Who we are

The bionic glasses project is based at the Nuffield Department of Clinical Neurosciences, at the University of Oxford. The principle people working on it are:

Dr Stephen Hicks

Stephen is the neuroscientist leading the project, although he's also pretty hot at coding. He has been working on the visual system for ten years, starting with a PhD studying how guinea pigs detect movement, and moving on to work relating to healthy brain and eye function, rehabilitation of sight after strokes, and improvement of technologies relating to visual prosthetics. He is originally from Australia, which is quite disarming.

Iain Wilson

Iain is the chief software and hardware engineer working on the bionic glasses. He is an expert computer programmer, with experience in the development of medical experimentation and instrumentation. Previously, he worked as the primary hardware and software engineer at the Functional Magnetic Imaging of the Brain Centre at the University of Oxford. He is fun to drink with.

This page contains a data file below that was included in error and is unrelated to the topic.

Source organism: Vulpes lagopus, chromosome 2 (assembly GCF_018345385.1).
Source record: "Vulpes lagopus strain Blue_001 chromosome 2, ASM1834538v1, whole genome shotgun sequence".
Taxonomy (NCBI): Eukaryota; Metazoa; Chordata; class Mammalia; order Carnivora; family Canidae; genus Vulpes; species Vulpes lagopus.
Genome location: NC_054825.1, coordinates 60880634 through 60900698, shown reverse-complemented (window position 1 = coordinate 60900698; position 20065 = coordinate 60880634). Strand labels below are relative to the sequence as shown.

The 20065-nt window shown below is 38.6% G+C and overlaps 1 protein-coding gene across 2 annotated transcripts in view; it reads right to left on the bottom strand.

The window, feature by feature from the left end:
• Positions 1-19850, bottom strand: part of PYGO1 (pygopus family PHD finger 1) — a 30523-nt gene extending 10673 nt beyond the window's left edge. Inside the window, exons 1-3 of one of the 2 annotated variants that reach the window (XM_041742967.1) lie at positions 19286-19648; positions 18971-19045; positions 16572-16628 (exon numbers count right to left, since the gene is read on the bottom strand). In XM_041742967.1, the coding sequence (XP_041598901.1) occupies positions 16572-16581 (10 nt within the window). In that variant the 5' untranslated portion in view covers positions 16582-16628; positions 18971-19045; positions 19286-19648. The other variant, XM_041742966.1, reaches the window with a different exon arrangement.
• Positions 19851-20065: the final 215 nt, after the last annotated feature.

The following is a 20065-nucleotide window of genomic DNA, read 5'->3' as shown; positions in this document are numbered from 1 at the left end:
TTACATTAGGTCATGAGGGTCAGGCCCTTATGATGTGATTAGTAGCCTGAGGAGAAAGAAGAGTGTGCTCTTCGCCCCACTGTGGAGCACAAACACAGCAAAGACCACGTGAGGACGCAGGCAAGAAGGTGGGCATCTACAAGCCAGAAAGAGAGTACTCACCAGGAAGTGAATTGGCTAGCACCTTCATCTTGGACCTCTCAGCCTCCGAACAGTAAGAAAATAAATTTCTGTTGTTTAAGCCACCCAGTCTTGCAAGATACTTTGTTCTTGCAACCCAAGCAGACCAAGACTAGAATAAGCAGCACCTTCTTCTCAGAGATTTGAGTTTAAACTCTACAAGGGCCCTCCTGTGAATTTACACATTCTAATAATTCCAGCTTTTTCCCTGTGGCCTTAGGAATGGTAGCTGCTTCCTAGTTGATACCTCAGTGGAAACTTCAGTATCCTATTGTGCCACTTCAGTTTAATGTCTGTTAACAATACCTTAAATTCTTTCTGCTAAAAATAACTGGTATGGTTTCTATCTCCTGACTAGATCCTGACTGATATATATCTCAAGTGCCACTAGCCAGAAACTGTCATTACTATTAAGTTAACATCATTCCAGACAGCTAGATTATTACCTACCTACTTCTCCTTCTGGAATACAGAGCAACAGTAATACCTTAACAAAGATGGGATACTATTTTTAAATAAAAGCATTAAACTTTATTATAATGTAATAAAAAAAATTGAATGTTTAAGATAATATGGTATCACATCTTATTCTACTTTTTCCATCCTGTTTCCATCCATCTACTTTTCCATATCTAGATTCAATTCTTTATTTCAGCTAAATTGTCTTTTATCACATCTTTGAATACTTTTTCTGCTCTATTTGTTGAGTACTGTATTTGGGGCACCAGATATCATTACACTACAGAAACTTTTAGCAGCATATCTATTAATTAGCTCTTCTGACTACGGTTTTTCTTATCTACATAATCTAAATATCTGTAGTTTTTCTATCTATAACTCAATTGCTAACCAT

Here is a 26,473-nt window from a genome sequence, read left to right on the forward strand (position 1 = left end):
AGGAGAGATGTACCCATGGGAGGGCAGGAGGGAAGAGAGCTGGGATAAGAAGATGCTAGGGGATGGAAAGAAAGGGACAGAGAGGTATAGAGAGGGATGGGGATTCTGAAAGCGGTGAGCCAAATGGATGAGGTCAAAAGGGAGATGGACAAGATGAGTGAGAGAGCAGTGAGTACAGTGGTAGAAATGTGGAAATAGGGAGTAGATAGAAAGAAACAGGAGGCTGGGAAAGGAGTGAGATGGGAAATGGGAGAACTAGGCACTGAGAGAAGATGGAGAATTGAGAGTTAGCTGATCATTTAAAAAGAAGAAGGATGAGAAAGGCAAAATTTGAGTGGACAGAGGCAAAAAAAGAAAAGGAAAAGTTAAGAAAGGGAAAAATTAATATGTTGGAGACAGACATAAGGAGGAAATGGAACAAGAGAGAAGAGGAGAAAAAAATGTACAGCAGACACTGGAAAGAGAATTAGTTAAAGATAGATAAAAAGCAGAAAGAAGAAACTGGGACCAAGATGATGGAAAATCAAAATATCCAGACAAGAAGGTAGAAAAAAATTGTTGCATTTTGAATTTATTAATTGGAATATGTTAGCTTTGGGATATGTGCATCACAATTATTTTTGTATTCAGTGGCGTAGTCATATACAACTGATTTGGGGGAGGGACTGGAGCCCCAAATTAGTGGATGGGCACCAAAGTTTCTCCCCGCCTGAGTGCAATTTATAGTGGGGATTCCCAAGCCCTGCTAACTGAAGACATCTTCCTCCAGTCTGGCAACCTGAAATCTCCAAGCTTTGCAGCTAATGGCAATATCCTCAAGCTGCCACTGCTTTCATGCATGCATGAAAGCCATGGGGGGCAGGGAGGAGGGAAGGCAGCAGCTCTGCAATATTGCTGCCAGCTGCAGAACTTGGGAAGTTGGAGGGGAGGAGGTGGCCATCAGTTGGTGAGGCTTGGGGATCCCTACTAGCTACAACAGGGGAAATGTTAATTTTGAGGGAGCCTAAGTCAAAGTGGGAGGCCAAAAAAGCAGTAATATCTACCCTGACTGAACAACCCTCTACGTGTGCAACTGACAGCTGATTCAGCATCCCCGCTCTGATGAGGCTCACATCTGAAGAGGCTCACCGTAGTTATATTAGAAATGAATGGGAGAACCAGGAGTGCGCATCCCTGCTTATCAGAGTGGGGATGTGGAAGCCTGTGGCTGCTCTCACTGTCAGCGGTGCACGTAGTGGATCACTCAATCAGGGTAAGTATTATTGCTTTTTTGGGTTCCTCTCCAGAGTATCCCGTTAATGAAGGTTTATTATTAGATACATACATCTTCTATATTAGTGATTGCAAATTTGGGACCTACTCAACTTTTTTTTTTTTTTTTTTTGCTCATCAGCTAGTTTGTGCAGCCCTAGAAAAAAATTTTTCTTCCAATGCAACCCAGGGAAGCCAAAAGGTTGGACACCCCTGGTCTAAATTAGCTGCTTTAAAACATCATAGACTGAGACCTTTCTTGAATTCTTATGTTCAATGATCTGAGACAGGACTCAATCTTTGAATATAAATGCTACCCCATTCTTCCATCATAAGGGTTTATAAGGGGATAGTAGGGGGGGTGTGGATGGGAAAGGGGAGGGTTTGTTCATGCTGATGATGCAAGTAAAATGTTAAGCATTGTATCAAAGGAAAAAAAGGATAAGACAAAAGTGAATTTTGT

Prof Christopher Kennard

Chris (PhD, FRCP, FMedSci, etc) is a Professor of Clinical Neurology and Head of the Department of Clinical Neurology at the University of Oxford, which makes him the big boss of the research group Stephen and Iain are in. He studies how the nerves and the eyes work, and has done a lot of work on visual and eye-movement problems, and how to improve them.

Additional helpers:

Kate Oliver


Kate is responsible for much of the content on this site, and also does some real-world explaining of the project. Although sadly not a doctor, Kate did study a proper science at university, honest, and has subsequently made a career of explaining it to others. As a friend of Stephen, she regularly interrogates him about his work and can be found at a number of science outreach events posing as a scientist. She currently manages communications for the Faculty of Engineering at UCL, blogs at www.schrodingerskitten.co.uk and writes for Physics World and The Sky At Night Magazine.


Mr Sean Batir

Sean read about this work when in America, where he has lived all his life - and asked to come over and work in the group for a few months. He has helped with lab work and outreach work, explaining the project to many people with boundless enthusiasm. He is trying to come to terms with Britain.